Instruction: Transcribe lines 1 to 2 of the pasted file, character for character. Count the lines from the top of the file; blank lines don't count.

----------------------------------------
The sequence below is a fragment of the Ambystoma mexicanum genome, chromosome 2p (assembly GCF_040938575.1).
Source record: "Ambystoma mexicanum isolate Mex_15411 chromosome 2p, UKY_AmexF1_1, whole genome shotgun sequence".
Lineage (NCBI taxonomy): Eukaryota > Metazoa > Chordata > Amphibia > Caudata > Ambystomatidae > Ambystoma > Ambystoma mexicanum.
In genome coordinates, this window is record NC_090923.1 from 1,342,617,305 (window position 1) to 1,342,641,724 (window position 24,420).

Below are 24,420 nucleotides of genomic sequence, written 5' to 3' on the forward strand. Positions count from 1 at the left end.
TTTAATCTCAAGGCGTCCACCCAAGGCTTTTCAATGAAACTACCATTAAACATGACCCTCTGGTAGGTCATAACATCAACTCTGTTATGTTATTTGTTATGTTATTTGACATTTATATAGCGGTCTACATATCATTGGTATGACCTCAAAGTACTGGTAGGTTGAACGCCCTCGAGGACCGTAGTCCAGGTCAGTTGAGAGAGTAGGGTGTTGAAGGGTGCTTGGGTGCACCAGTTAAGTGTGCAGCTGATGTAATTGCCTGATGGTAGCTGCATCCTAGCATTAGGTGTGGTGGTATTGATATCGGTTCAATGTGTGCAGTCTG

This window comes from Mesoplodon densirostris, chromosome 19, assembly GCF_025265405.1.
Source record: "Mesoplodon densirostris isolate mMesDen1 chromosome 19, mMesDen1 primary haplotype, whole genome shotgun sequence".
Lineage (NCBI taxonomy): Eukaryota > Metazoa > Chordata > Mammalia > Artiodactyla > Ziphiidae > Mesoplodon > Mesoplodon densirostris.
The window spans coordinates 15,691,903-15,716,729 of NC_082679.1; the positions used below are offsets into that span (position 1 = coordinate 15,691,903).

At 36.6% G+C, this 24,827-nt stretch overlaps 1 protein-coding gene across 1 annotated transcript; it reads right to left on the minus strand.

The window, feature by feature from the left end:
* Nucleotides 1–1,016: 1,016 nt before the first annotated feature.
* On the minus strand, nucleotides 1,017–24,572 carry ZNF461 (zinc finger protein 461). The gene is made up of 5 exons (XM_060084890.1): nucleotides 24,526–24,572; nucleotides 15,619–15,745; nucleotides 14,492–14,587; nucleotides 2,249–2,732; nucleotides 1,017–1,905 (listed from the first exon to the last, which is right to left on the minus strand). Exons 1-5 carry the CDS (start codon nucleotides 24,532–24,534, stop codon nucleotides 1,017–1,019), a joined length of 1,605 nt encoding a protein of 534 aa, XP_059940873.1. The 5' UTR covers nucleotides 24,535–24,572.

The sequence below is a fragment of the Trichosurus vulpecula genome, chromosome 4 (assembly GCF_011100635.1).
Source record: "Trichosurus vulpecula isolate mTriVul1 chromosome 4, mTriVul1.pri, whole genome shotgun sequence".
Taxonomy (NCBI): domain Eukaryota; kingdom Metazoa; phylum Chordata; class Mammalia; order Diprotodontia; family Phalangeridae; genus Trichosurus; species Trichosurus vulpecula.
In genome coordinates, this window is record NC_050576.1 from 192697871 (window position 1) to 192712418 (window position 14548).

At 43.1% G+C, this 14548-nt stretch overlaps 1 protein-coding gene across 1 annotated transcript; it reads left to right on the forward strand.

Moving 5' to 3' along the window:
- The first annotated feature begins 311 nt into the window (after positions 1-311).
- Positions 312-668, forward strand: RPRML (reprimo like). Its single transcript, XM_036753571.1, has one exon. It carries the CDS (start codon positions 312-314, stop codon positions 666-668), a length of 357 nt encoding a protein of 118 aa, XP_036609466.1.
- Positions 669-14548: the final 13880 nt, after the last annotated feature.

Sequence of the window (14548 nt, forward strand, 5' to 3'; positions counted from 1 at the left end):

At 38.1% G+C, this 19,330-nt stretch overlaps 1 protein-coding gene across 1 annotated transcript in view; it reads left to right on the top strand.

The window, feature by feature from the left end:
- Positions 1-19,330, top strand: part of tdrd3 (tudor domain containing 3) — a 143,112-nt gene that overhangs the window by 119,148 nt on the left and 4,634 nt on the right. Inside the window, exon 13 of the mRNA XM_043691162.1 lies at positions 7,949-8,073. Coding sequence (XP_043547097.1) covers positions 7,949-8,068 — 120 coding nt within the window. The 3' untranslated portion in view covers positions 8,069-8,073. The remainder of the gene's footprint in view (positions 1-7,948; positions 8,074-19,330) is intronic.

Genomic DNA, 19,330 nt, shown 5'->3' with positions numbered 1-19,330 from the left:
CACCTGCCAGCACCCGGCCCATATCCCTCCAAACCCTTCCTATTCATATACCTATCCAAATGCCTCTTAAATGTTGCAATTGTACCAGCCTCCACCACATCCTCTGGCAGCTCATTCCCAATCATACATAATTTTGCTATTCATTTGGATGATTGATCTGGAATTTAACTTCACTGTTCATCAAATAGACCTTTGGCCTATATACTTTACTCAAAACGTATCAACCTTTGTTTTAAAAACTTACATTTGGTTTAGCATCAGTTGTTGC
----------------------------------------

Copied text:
The sequence below is a fragment of the Ambystoma mexicanum genome, chromosome 2p (assembly GCF_040938575.1).
Source record: "Ambystoma mexicanum isolate Mex_15411 chromosome 2p, UKY_AmexF1_1, whole genome shotgun sequence".